Introduction The Disaster Proof ioSafe SoloPRO
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  • zanon - Monday, April 9, 2012 - link

    First, thanks for your reply! Regardless of the situation, it's always appreciated when the author gives feedback.

    My biggest fundamental problem with your coverage is that I really think it does get some key points wrong and do a disservice to readers who might not know better. There are certainly valid reasons why a local solution might be useful/necessary, but storage and security aren't among them and Anandtech isn't a site that should be fuzzy with the details on matters like this, IMO.
    I see your point about Carbonite and CrashPlan, but what is the guarantee that the company won't shut shop suddenly?

    This is silly. You have no "guarantees", per se, about anything tech related. What's your "guarantee" that a meteor won't come out of nowhere and obliterate Microsoft next week? Nothing. But that's not how data security or uptime is managed, no one ever says "100%", it's all about probability, and how many "9's" you're willing to pay for. A company like Code 42 or Amazon have been around many years now, and appear to have very stable models. Same with all the other reputable players. The odds of them just up and vanishing without warning are miniscule, and the important thing is that those odds are weighed against the risk odds of the individual, which are far more significant.
    Rather than trusting someone with their backups, some people might prefer to have their data close by.

    No common individual can even vaguely match the kind of backup and redundancy that a pro solution can. Good ones have replication to multiple redundant data centers (which in turn have their own replication). They have physical and environmental security. Having data "close by" is good as a secondary level to aid in rapid restores (for hardware failure and such). But a hardened case won't necessarily work for serious disasters, or against some of the most key threats of all, like theft (or confiscation). A single drive with no redundancy isn't even much use against data corruption.
    I won't comment on the real time online backup offsite comment, but I do know of companies personally which do an offsite backup once a week...and I am sure they have their own reasons for choosing ioSafe as their disaster proofing solution.

    Oh, I'm sure too. There are situations where a given location may simply not have access to broadband, or only via something expensive/highly asymmetric like satellite. When data is expensive enough, it also just makes sense to have multiple redundant setups in place. But if they could do an online remote solution as well (online remote doesn't mean "cloud" necessarily) but aren't because they're worried about space, security, or more likely are just ignorant that's not a shining example for you to point to, that's companies being foolish, as they so often are. We know better.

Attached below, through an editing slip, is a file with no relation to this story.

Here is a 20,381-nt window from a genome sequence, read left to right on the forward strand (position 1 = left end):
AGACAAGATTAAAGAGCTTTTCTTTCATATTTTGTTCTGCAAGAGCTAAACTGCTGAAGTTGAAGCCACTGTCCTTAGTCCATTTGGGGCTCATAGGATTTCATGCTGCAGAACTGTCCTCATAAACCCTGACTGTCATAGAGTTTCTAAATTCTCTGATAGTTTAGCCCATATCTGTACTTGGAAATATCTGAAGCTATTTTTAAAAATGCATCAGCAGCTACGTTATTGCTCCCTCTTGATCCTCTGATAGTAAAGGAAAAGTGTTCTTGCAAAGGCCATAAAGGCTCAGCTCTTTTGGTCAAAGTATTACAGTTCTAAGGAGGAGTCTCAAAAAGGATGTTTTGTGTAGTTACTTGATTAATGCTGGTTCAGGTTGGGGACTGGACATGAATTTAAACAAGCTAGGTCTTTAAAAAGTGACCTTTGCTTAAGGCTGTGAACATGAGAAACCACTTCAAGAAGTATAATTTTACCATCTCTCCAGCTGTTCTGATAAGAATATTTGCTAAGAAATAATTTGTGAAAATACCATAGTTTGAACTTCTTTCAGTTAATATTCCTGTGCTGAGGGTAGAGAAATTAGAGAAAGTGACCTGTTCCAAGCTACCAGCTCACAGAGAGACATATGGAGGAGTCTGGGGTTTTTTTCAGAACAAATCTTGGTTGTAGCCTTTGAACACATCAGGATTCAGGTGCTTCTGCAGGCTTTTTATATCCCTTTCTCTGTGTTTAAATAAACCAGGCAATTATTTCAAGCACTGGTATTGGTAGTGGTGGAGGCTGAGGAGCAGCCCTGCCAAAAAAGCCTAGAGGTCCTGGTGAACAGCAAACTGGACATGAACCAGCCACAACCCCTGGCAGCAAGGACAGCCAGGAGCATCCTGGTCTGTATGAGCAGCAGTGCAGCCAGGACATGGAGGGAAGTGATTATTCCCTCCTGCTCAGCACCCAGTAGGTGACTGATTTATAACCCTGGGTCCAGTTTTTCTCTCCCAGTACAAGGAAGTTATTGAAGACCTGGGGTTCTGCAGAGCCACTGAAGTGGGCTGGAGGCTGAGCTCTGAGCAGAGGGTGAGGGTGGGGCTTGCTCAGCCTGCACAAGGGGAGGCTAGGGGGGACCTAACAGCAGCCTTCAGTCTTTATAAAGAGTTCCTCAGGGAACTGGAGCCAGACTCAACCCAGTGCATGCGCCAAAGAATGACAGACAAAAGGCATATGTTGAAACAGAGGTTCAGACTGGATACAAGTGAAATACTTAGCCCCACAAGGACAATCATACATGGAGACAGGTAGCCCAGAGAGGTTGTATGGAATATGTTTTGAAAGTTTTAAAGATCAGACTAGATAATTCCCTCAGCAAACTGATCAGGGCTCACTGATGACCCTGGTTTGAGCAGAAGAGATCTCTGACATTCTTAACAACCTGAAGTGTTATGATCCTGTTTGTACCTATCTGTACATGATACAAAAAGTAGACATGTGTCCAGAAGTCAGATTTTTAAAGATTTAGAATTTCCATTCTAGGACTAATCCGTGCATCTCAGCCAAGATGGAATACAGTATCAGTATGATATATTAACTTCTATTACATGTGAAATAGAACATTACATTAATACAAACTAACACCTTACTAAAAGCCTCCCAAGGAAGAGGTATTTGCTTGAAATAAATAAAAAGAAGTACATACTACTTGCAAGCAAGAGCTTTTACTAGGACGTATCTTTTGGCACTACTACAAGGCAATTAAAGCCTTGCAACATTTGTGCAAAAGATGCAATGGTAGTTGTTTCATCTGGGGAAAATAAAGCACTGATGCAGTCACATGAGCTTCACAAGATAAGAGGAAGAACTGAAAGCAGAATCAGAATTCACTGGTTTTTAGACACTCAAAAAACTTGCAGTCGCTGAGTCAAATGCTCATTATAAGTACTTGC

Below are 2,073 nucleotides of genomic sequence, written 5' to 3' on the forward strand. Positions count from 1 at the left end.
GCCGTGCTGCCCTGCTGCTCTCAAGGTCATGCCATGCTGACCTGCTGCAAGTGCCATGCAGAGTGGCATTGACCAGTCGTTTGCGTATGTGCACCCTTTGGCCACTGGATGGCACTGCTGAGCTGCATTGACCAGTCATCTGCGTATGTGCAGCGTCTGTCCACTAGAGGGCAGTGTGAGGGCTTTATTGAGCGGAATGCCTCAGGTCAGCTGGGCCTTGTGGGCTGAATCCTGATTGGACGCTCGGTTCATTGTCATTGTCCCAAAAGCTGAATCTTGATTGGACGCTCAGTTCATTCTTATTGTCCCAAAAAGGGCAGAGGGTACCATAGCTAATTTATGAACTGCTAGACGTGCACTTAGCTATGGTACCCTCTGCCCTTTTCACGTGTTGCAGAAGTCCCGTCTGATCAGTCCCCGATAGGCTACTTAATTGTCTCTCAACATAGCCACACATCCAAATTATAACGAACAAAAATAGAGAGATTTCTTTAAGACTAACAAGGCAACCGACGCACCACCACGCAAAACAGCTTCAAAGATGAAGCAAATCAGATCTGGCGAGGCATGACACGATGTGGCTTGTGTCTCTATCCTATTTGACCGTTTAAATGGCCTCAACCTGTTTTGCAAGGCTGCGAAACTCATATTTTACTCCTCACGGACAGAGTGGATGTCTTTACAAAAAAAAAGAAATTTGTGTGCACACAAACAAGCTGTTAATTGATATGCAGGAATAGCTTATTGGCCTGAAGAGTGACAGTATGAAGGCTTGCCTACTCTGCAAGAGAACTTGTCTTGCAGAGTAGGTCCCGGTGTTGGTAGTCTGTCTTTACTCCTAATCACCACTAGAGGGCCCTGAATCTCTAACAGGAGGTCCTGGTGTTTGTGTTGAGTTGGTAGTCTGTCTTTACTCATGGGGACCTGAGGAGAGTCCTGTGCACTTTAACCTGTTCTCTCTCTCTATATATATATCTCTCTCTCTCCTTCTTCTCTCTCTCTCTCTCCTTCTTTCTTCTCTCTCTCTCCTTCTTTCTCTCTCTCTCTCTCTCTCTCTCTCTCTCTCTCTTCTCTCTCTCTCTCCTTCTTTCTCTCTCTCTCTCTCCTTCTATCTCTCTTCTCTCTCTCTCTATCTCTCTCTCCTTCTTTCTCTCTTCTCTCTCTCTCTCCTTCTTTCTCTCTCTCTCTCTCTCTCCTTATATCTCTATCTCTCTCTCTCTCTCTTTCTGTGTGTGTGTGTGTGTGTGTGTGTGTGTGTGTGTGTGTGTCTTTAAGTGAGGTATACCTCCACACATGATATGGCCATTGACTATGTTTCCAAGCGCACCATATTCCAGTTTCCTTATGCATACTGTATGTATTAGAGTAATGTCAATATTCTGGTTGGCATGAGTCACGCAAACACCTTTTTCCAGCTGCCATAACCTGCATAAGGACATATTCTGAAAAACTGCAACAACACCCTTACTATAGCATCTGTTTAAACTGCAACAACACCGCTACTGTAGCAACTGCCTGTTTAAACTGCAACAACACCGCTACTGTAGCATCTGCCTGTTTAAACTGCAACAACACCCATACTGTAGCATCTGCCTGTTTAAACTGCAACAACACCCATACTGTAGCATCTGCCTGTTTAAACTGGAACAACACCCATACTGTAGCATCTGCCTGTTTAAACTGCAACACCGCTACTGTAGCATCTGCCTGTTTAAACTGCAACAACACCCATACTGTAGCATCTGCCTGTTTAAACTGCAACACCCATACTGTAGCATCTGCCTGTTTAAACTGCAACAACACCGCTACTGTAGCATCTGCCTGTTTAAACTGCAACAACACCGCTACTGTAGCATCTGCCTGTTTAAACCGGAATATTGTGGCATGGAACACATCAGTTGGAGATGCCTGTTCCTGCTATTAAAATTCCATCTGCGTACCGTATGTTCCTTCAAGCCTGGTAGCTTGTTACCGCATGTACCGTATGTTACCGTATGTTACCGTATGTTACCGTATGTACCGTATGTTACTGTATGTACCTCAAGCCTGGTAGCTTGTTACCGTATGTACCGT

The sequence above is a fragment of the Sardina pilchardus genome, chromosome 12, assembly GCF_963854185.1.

It's worth repeating and double emphasizing too that "remote replication" doesn't necessarily mean "cloud". Software like CrashPlan (or lots of others, or roll your own with open source), for free, enables backing up to any system connected to the net. So a few friends living in different areas can all agree to host backups for each other (or a business might replicate between offices).

    Thanks again for your response.
  • robb.moore - Tuesday, April 10, 2012 - link

    Hi zanon-
    Great comments - you seem like a really knowledgeable person. Couple of observations:

    1. The Pentagon uses ioSafe. Arguably with the biggest IT budget on the planet, why choose ioSafe? They have a remote office with Macs. Pentagon runs on Windows. The remote office has vulnerable data, at risk and they're not allowed to backup over the internet due to security concerns.

    2. "Serious" business with thousands of remote offices choose ioSafe to backup vulnerable data not in the data center. They utilize ioSafe as a temporary backup location until the data can be uploaded or taken offsite. ioSafe plugs a vulnerability in their DR plans. It's not perfect but it was better than having thousands of endpoints backing up to the data center between the hours of 2am and 4am.

    3. Many IT people don't like the idea of perpetual incrementals. They prefer to take daily or weekly snapshots of the entire server, OS and programs and recover from "clean" images. Balancing Recovery Time Objective (RTO) with Recovery Point Objective (RPO) is tricky for all businesses to do more with less. ioSafe can often times help RPO/RTO for business with vulnerable data and limited budgets.

    4. Data creation outpaces online bandwidth in growth. This is expected to remain true for decades to come. It's as if the Atlantic Ocean is growing faster than the garden hose you're pushing it through. Data created locally will generally stay local. Data created in the cloud will generally stay in the cloud. It's tough to push massive amounts of data across a pipe that proportionally getting smaller over time.

    We're big fans of the private cloud - Local data that can be access remotely on any device. ioSafe is one solution of many to help mitigate the risk of loss for the local data. Every situation is a little different though.

    Excellent comments.


    Robb Moore
  • DanNeely - Monday, April 9, 2012 - link

    "The unit protects data from loss up to 1550°F for 1/2 hour as per ASTM E119"

    Without comparison to major house/apartment/office fire numbers this rating by itself is fairly meaningless. My biggest question would be what does the long tail of fire heating to do it? The main blaze could be extinguished in a house fire within the 30m timeframe; but fire fighters need to hang around for hours afterwards because hot spots will periodically flare back up.
  • robb.moore - Tuesday, April 10, 2012 - link

    Hi Dan-